African Journey Part 12
Bangui, Central African Republic.
The 12th and final leg of our African Journey begins in Bangui, Central African Republic.
Central African Republic (CAR) is a landlocked country in Central Africa. It is bordered by Chad to the north, Sudan to the northeast, South Sudan to the southeast, the Democratic Republic of the Congo to the south, the Republic of the Congo to the southwest and Cameroon to the west. CAR covers a land area of about 620,000 square kilometres (similar in size to Ukraine) and had an estimated population of around 4.7 million as of 2018.
What is today the Central African Republic has been inhabited for millennia; however, the country's current borders were established by France, which ruled the country as a colony starting in the late 19th century. After gaining independence from France in 1960, the Central African Republic was ruled by a series of autocratic leaders; by the 1990s, calls for democracy led to the first multi-party democratic elections in 1993.
Despite its significant mineral deposits and other resources, such as uranium reserves, crude oil, gold, diamonds, cobalt, lumber, and hydropower, as well as significant quantities of arable land, the Central African Republic is among the ten poorest countries in the world as of 2017. The Central African Republic is a member of the United Nations, the African Union, the Economic Community of Central African States, the Organisation Internationale de la Francophonie and the Non-Aligned Movement.
The Republic's primary import partner is the Netherlands (19.5%). Other imports come from Cameroon (9.7%), France (9.3%), and South Korea (8.7%). Its largest export partner is Belgium (31.5%), followed by China (27.7%), the Democratic Republic of Congo (8.6%), Indonesia (5.2%), and France (4.5%).
Bangui is the transport hub of the Central African Republic. As of 1999, eight roads connected the city to other main towns in the country, Cameroon, Chad and South Sudan; of these, only the toll roads are paved. During the rainy season from July to October, some roads are impassable.
River ferries sail from the river port at Bangui to Brazzaville and Zongo. The river can be navigated most of the year between Bangui and Brazzaville. From Brazzaville, goods are transported by rail to Pointe-Noire, Congo's Atlantic port. The river port handles the overwhelming majority of the country's international trade and has a cargo handling capacity of 350,000 tons.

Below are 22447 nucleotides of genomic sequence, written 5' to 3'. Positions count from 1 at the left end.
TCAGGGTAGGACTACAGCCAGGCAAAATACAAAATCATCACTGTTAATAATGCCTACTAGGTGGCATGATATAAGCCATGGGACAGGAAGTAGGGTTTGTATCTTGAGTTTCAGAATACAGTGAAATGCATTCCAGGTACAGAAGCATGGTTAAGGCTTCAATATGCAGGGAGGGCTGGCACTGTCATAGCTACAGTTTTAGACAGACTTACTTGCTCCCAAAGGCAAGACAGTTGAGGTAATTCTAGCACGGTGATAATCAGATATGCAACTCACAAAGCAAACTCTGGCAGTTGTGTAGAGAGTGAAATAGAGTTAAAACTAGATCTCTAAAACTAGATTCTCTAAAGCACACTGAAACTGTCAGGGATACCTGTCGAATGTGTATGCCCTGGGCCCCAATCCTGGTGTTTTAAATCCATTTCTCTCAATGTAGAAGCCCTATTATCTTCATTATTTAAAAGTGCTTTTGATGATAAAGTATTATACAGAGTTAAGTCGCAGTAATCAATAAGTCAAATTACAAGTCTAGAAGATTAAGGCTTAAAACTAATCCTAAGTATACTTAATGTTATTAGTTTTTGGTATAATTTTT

For this part of the journey we have chosen to use the Land Cruiser Prado TX which has great on-road comfort whilst at the same time displaying terrific off-road capabilities. A true all-rounder, the Land Cruiser Prado provides the styling and comfort you expect from a top of the range vehicle, whilst also answering the demands of the toughest off-road terrains. Many organisations find this model to be the perfect combination for urban usage and off-road durability. It delivers an impeccable balance of power and efficiency.
Before setting out on the 700+ mile journey to Yaounde, you will want to know that the vehicle is equipped with suitable accessories for the tough road conditions that will be encountered. A bull bar and winch including the winch recovery accessories which will help you to extricate yourself and the vehicle from all sorts of situations are must-have items.
Cameroon is situated in Central Africa. It is bordered by Nigeria to the west and north; Chad to the northeast; the Central African Republic to the east; and Equatorial Guinea, Gabon and the Republic of the Congo to the south. Cameroon's coastline lies on the Bight of Biafra, part of the Gulf of Guinea and the Atlantic Ocean.
The official languages of Cameroon are French and English. It is governed as a Unitary presidential republic and has good relations with the major powers of France, the United Kingdom and China.
The country is often referred to as "Africa in miniature" because it exhibits all major climates and vegetation of the continent: coast, desert, mountains, rainforest, and savanna, as well as for its geological and cultural diversity. The highest point at almost 4,100 metres is Mount Cameroon in the Southwest Region of the country, and the largest cities in population-terms are Douala on the Wouri River, its economic capital and main seaport, Yaoundé, its political capital, and Garoua. Cameroon is a member state of the African Union, the United Nations, Non-Aligned Movement and the Organisation of Islamic Cooperation.